24. Food truck evolution: Owners strategize as novelty wears off -

NEW YORK (AP) — Starting a food truck to sell tacos or barbecue on downtown streets may seem easy or fun, but owners are finding they need more sophisticated plans now that the novelty has worn off.

25. Shaw knows real stories behind guitar-shaped pool -

One of Music City’s great treasures is just over Owen Bradley’s bronze shoulder and the wooden fence behind it.

For those yet to learn about Nashville music history, Owen Bradley was one of the tuneful architects, along with my late friend Chet Atkins, of the gentlemanly “Nashville Sound.”

26. Events -

Power of the Purse Luncheon. Mia Hamm, five-time U.S. Soccer Player of the year, two-time Olympic Gold Medalist and Soccer Hall of Famer, will be the keynote speaker at the 20th annual Power of the Purse®, at the Music City Center. The Power of the Purse® luncheon and silent auction benefits The Women’s Fund of The Community Foundation of Middle Tennessee, which supports Middle Tennessee women and girls in need. Thursday, 11 a.m.-1 p.m. Tickets: $200. Information

27. Starbucks to close stores for an afternoon for bias training -

NEW YORK (AP) — Starbucks, moving swiftly to confront a racially charged uproar over the arrest of two black men at one of its stores in Philadelphia, plans to close more than 8,000 U.S. stores for several hours next month to conduct racial-bias training for nearly 175,000 workers.

28. ‘Neon Angel’ still clinging to Nashville dream -

She’s adjusted her dreams of stardom a bit as calendar pages fly by, but this woman with the young heart and thick, red hair holds onto her Gretsch guitar and proclaims: “I am the Neon Angel.”

29. HealthStream forms ‘innovative’ partnership -

HealthStream, a Nashville-based platform in healthcare for workforce development, has announced a seven-year deal with Press Ganey Associates.

The Press Ganey company is a provider of performance improvement solutions for healthcare organizations.

30. Nashville's most romantic restaurants for 2018 -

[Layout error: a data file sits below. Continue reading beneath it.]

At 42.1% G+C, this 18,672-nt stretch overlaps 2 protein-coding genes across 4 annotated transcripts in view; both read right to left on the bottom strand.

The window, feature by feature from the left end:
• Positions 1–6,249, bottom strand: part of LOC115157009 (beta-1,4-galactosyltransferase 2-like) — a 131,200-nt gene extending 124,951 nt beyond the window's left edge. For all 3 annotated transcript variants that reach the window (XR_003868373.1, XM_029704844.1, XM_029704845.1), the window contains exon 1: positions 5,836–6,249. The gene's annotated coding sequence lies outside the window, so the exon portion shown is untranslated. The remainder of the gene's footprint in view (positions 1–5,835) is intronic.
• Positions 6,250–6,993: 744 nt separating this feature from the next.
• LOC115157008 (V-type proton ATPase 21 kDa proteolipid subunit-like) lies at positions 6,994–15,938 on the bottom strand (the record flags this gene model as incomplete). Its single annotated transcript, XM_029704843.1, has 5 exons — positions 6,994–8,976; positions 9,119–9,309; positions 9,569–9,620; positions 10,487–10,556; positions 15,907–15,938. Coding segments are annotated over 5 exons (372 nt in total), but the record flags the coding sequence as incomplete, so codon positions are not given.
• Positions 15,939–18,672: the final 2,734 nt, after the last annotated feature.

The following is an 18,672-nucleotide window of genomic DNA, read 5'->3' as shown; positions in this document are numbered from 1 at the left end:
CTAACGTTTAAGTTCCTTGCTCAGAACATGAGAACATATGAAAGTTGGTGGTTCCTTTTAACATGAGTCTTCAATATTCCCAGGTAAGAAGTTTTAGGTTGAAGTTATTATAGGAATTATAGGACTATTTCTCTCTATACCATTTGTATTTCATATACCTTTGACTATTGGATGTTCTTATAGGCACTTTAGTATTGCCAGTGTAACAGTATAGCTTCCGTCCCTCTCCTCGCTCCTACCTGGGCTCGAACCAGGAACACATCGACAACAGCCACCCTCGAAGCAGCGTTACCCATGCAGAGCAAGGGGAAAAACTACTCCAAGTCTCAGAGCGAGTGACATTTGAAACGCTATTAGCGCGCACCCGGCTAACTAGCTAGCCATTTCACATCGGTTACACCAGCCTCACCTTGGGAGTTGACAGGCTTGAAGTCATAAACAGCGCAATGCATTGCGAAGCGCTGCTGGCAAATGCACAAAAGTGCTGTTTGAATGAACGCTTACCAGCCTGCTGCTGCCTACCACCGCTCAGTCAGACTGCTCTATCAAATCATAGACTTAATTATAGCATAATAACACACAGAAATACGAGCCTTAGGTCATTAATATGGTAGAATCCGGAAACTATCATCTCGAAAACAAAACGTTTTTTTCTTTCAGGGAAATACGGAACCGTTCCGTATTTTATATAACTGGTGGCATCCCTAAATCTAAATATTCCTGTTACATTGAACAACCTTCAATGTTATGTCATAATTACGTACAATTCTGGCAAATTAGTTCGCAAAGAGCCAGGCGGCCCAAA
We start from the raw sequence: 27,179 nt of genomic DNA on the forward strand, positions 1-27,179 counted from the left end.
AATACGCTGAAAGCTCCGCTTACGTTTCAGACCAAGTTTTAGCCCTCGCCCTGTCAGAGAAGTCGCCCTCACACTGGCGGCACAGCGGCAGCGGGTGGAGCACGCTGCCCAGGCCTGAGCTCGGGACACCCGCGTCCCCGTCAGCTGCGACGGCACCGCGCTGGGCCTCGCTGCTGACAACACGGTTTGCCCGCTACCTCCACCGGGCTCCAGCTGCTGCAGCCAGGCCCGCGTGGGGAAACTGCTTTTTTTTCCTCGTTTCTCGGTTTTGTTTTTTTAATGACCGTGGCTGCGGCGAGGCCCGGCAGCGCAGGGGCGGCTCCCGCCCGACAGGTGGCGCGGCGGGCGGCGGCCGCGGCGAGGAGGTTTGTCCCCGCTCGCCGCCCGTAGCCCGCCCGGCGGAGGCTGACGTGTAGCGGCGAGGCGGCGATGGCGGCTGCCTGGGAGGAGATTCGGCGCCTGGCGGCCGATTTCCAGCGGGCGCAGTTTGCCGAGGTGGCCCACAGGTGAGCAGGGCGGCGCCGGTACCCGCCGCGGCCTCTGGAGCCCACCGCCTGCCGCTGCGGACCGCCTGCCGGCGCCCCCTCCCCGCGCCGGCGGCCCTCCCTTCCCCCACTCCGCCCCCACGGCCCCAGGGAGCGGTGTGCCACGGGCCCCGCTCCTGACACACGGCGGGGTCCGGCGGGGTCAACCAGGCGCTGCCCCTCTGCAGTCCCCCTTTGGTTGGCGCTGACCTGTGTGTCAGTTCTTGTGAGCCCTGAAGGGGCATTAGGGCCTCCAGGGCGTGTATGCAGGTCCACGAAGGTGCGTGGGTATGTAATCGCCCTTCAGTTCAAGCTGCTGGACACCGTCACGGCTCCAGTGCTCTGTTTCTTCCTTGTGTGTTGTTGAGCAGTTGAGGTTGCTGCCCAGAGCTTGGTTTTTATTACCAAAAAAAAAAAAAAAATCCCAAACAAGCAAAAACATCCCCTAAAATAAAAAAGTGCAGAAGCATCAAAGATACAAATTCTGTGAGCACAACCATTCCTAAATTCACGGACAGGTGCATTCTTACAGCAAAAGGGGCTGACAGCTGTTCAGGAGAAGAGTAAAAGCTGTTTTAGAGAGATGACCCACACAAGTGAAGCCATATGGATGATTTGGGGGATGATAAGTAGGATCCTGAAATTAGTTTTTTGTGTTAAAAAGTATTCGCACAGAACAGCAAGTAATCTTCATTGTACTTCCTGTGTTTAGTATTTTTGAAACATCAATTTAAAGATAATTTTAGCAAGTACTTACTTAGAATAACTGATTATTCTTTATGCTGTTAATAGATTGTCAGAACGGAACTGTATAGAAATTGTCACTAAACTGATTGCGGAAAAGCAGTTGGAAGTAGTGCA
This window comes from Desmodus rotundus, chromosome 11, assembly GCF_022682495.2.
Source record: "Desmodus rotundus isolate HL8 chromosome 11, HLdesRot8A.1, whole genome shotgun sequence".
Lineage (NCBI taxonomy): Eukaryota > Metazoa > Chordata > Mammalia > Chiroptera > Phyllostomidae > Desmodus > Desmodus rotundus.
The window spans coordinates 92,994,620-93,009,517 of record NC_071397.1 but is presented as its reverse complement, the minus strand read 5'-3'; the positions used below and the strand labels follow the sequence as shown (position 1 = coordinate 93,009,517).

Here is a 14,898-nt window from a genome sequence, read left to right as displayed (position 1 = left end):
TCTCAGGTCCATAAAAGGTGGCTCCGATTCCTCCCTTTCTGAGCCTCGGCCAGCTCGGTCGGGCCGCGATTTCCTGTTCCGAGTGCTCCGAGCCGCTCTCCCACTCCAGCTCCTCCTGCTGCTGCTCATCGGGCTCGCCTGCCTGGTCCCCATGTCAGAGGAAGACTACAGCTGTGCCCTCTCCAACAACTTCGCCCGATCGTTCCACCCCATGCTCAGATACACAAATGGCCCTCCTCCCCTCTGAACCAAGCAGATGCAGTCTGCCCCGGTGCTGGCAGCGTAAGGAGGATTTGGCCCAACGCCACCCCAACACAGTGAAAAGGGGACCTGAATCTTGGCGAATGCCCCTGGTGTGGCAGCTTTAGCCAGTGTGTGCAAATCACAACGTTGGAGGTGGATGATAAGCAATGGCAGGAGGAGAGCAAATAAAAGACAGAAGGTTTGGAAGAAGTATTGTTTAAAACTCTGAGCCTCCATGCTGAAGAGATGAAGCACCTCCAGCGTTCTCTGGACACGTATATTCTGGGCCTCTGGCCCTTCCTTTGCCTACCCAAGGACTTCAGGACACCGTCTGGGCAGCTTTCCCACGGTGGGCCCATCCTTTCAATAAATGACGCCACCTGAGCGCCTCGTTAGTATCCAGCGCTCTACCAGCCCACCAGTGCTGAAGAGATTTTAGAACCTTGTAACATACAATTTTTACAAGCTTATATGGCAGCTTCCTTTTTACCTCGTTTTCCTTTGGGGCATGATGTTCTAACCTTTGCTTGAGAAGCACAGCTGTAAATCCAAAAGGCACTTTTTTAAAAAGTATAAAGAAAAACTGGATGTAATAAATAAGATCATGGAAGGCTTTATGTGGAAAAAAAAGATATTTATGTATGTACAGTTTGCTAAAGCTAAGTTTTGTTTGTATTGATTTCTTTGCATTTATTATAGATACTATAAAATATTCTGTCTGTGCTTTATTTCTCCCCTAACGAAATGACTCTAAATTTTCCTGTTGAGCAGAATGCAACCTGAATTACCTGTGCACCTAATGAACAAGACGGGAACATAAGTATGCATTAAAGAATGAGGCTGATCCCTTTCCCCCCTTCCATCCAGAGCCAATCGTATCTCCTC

Nashville has a restaurant for every mood. If you're looking for romance on Valentine’s Day or any night of the week, you can’t miss with these.

Restaurants new to the list are designated with an *.

31. Middle Tennessee's $1M-plus residential transactions for 2017 -

There were 690 commercial real estate transactions worth $1 million or more in Davidson, Williamson, Rutherford, Sumner and Wilson counties in 2017, according to Chandler Reports.

Davidson County had the most with 333, followed by Williamson (152), Rutherford (104), Sumner (51) and Wilson (50).

32. AP FACT CHECK: Trump's torrent of warped truths -

WASHINGTON (AP) — For all his errant swings at the facts, President Donald Trump sometimes gets it just right.

"There's been no first year like this," he told a Florida rally last month.

Were truer words ever spoken?

33. AP FACT CHECK: Trump's torrent of first-year warped truths -

WASHINGTON (AP) — For all his errant swings at the facts, President Donald Trump sometimes gets it just right.

"There's been no first year like this," he told a Florida rally last month.

34. Changes to who enforces state’s marijuana laws -

A law taking effect in January removes the Tennessee Alcoholic Beverage Commission from the Governor’s Task Force on Marijuana Eradication.

The push to remove the commission began in 2012, when WSMV-TV reported law enforcement discovered what they believed to be marijuana in the home of the commission’s director. Police never did a criminal investigation, and the director retired in 2012.

35. Hoke has a chance to get Vols to bowl game -

Brady Hoke makes his debut as Tennessee’s interim football coach Saturday at 7 p.m. EST (ESPN) against LSU in Neyland Stadium.

Perhaps it’s an audition for the head coaching vacancy left when Butch Jones was fired on Sunday morning, hours after the Vols (4-6, 0-6 SEC) returned to Knoxville from a 50-17 loss at Missouri.

36. Events -

Street Food Thursday. Enjoy a gathering of up to 20 local food trucks parked along Deaderick Street between 4th Avenue North and 5th Avenue North.

FRIDAY, OCT. 13